Q - I don’t think it is the same thing. You don’t need total compatibility, you just need a minimum amount. If you have some basic features that work in all implementations you are ok. If there is some new spec thing that isn’t in all of them that brings in new people it would become evident.
CD: That assumes that the new features are backwards compatible and do not benefit from a wider part of the network implementing it.
Q - 10,000 users compared to 100,000 is a different story. If it is useful people will use it.
CD: But then you shouldn’t be pretending that you are part of an open source community that is collaborating on a specification.
MF: So there are conflicting opinions on BOLT 12, I think a lot of people support BOLT 12, there are a couple of oppositions but it is quite a new proposal. Let’s talk about a couple of proposals that have been stuck for at least a year or two. You mentioned your trampoline proposal, there is also dual funding and liquidity ads that I think Lisa is frustrated about with lack of progress on. Perhaps we can talk about what’s holding up these. Is it business models? Is it proprietary services not wanting decentralized versions of that proprietary service? Is it not wanting too much to go over the Lightning Network so that it becomes spam? What are the considerations here that are holding up progress on some of these proposals?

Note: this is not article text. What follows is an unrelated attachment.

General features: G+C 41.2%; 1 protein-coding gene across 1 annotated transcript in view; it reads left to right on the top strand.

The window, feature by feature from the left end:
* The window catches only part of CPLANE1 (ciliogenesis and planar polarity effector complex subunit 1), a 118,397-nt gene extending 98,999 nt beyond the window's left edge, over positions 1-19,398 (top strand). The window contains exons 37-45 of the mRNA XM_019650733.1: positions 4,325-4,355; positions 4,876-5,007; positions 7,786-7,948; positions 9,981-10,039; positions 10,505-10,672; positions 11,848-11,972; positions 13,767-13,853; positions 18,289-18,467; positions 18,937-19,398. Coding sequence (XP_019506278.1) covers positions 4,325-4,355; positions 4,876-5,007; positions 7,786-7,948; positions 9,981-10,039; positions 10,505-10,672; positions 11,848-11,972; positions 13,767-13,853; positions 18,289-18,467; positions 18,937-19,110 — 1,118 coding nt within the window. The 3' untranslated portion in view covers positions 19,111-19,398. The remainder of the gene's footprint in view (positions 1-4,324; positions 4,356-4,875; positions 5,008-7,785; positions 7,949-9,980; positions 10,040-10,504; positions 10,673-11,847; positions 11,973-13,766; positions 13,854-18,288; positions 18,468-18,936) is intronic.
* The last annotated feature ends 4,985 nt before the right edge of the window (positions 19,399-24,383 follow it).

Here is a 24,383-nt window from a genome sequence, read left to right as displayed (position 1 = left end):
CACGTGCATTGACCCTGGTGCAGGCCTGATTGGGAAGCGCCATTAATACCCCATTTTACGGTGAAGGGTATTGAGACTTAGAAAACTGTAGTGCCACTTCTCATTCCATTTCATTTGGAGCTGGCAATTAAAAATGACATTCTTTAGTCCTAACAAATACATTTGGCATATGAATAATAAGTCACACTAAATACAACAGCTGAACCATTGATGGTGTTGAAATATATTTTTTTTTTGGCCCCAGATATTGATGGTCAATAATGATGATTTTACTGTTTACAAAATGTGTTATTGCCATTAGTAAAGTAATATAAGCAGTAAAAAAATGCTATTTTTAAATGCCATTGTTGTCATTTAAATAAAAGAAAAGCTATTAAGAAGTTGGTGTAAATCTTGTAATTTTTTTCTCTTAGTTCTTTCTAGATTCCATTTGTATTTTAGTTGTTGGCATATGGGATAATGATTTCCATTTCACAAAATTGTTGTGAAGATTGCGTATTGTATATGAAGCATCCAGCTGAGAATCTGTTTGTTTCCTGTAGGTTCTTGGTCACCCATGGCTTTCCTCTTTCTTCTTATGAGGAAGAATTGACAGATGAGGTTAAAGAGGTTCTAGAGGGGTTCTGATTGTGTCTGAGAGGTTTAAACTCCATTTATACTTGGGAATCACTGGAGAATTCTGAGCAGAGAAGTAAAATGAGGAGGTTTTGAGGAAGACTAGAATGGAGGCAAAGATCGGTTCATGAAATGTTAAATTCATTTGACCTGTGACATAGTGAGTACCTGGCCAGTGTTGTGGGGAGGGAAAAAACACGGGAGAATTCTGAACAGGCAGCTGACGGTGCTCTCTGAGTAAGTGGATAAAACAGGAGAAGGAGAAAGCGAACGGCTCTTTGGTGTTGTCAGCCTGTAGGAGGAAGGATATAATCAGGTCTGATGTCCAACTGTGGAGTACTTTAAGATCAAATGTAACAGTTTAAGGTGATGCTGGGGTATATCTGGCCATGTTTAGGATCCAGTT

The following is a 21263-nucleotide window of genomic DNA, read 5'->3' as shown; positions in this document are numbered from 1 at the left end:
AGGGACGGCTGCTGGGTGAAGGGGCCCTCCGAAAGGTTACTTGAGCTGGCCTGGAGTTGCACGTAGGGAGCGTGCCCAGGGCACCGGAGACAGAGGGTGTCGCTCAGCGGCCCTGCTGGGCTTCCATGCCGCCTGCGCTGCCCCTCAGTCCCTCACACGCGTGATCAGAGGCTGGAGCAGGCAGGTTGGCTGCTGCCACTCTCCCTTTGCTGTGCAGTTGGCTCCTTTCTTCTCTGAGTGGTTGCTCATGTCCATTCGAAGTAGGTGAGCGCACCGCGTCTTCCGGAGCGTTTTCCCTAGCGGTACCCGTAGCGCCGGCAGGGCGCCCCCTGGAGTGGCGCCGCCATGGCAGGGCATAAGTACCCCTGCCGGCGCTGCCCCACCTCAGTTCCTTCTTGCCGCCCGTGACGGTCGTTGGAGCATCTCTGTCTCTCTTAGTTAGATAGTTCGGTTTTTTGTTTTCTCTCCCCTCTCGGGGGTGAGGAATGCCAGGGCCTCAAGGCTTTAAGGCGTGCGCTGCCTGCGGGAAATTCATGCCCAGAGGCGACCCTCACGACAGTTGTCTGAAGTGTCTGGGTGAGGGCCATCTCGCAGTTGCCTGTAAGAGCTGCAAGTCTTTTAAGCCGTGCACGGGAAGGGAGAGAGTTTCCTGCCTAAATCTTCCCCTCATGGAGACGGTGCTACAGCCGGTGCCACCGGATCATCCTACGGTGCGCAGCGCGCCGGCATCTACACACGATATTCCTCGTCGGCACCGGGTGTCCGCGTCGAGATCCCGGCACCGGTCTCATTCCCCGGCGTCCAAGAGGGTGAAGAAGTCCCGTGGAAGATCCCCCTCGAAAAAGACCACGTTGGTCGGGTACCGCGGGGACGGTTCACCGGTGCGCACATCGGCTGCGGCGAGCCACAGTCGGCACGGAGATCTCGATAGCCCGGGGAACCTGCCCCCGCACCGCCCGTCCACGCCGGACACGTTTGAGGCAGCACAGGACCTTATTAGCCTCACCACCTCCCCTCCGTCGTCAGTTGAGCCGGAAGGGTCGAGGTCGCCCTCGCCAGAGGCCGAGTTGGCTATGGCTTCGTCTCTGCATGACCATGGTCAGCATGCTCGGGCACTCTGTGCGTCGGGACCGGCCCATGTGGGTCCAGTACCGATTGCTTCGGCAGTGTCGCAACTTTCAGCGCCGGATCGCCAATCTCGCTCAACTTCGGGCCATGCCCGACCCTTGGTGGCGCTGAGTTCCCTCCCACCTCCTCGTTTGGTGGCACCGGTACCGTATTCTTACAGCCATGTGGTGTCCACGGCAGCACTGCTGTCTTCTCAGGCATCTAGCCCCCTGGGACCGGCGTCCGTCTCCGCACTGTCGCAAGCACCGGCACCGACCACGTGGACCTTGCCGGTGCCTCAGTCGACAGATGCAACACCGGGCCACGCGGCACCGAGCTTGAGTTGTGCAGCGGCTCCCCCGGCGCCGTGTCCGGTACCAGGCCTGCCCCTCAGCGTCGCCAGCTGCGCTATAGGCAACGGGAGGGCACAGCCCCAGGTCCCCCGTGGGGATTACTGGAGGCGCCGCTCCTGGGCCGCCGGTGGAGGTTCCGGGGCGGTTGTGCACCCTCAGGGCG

BT: I think the main consideration is developer time. We have done all the simple things which was Lightning 1.0. Now all that remains is the harder things that take more time to build and take more time to review and that involve trade-offs that aren’t perfect solutions. That takes time to review, that takes time for people to agree that this is the right trade-off that they want to implement in their implementation. That takes time for people to actually implement it, test compatibility. I think we have a lot of proposals right now that are floating in the spec and most of us agree that this is a good thing, this is something we want to build, we just don’t have the time to do everything at once. Everyone has to prioritize what they do. But I don’t think any of those are really stuck, they are making slow progress. All of these in my opinion are progressing.